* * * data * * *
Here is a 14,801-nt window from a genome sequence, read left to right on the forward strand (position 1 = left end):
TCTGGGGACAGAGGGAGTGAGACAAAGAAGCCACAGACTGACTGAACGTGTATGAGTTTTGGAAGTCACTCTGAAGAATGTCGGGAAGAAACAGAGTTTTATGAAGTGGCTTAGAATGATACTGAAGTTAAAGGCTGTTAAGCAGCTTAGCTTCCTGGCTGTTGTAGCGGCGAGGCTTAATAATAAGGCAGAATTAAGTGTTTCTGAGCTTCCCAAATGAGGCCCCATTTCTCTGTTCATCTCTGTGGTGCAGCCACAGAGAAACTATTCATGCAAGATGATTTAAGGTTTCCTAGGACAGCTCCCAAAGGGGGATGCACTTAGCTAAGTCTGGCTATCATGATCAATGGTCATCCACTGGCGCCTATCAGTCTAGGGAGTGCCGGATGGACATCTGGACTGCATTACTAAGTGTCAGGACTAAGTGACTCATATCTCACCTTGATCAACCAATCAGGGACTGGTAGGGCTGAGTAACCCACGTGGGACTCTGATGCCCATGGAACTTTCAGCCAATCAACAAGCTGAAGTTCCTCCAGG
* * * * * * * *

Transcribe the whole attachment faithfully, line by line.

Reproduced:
Here is a 14,801-nt window from a genome sequence, read left to right on the forward strand (position 1 = left end):
TCTGGGGACAGAGGGAGTGAGACAAAGAAGCCACAGACTGACTGAACGTGTATGAGTTTTGGAAGTCACTCTGAAGAATGTCGGGAAGAAACAGAGTTTTATGAAGTGGCTTAGAATGATACTGAAGTTAAAGGCTGTTAAGCAGCTTAGCTTCCTGGCTGTTGTAGCGGCGAGGCTTAATAATAAGGCAGAATTAAGTGTTTCTGAGCTTCCCAAATGAGGCCCCATTTCTCTGTTCATCTCTGTGGTGCAGCCACAGAGAAACTATTCATGCAAGATGATTTAAGGTTTCCTAGGACAGCTCCCAAAGGGGGATGCACTTAGCTAAGTCTGGCTATCATGATCAATGGTCATCCACTGGCGCCTATCAGTCTAGGGAGTGCCGGATGGACATCTGGACTGCATTACTAAGTGTCAGGACTAAGTGACTCATATCTCACCTTGATCAACCAATCAGGGACTGGTAGGGCTGAGTAACCCACGTGGGACTCTGATGCCCATGGAACTTTCAGCCAATCAACAAGCTGAAGTTCCTCCAGG